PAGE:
Representational Competence: Defining the Limits of the Right to Self-Representation at Trial

74 Pages Posted: 25 Mar 2010 Last revised: 9 Jun 2011

E. Lea Johnston

University of Florida - Levin College of Law

Date Written: March 15, 2010

Abstract

In 2008, the Supreme Court held that the Sixth Amendment permits a trial court to impose a higher competency standard for self-representation than to stand trial. The Court declined to delineate a permissible representational competence standard but indicated that findings of incompetence based on a lack of decisionmaking ability would withstand constitutional scrutiny. To date, no court or commentator has suggested a comprehensive competency standard to address the particular decisional context of self-representation at trial. Conceptualizing self-representation as an exercise in problem solving, this Article draws upon social problem-solving theory to identify abilities necessary for autonomous decisionmaking. The Article develops and applies a normative theory of representational competence to evaluate particular problem-solving abilities in light of competing norms of self-representation. It concludes by proposing a representational competence standard.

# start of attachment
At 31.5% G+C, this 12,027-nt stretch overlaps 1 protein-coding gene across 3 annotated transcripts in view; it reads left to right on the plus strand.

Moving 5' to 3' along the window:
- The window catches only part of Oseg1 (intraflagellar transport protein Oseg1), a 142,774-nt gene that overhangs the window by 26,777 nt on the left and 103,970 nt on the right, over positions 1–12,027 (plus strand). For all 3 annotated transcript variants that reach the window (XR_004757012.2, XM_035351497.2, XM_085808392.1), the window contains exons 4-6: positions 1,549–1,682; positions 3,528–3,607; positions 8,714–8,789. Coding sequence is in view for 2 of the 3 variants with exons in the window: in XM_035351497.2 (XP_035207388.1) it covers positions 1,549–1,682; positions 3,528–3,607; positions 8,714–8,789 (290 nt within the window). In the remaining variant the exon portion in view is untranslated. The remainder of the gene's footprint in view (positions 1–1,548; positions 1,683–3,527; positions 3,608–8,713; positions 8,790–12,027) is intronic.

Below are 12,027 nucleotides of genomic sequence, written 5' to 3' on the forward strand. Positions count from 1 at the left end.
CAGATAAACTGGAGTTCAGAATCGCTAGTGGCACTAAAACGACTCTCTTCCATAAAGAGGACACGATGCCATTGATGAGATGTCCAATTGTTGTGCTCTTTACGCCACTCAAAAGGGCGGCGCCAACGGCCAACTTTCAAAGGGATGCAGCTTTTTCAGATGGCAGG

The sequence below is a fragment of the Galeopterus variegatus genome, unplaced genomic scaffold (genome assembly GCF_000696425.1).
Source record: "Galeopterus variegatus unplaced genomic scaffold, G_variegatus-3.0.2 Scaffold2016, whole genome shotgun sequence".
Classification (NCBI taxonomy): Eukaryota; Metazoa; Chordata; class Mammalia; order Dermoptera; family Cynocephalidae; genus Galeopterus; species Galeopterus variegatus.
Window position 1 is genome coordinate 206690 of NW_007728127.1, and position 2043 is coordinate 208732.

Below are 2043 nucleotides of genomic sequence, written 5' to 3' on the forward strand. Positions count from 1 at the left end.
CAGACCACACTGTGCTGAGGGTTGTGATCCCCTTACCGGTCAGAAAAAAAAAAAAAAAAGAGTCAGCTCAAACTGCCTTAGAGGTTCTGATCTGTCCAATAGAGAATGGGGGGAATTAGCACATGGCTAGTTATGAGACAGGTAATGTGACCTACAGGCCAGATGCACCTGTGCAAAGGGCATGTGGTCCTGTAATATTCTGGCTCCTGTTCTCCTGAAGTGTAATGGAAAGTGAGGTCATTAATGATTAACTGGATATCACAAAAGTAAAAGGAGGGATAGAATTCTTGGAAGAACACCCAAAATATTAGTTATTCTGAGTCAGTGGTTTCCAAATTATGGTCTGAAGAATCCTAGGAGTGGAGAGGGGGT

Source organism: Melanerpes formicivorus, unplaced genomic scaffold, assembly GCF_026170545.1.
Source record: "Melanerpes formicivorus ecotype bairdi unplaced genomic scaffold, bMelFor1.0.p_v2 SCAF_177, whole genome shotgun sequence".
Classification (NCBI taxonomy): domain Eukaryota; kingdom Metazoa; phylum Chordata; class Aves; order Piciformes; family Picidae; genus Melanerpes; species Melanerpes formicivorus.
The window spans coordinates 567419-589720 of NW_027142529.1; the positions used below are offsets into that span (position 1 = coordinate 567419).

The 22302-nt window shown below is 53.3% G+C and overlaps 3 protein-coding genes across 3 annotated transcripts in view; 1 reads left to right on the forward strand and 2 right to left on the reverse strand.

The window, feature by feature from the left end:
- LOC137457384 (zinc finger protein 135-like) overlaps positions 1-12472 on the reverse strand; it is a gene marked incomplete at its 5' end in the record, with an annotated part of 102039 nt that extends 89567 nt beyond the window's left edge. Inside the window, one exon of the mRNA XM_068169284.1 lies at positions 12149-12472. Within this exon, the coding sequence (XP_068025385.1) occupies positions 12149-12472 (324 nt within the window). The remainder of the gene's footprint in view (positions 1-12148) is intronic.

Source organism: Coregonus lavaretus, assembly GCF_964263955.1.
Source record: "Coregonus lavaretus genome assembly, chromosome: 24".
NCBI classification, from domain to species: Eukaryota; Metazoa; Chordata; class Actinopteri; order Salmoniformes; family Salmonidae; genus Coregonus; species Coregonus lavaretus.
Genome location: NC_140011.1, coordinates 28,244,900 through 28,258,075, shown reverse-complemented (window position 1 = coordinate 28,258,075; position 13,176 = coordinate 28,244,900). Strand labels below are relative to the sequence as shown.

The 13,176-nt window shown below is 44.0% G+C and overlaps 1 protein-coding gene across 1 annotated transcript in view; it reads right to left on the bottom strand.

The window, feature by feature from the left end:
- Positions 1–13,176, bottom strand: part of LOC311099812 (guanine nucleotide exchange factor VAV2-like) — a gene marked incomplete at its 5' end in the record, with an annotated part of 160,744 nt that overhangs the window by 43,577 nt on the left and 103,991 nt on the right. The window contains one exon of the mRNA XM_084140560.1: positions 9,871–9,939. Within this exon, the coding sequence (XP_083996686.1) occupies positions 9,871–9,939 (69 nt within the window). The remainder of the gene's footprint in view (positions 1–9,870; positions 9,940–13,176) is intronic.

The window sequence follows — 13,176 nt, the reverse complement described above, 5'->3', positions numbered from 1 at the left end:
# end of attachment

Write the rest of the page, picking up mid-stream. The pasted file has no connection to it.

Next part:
Keywords: self-representation, Sixth Amendment, competence, problem solving

Suggested Citation

Johnston, E. Lea, Representational Competence: Defining the Limits of the Right to Self-Representation at Trial (March 15, 2010). Notre Dame Law Review, Vol. 86, 2010; University of Florida Levin College of Law Research Paper No. 2010-08. Available at SSRN: https://ssrn.com/abstract=1571157

E. Lea Johnston (Contact Author)

University of Florida - Levin College of Law ( email )

P.O. Box 117625
Gainesville, FL 32611-7625
United States

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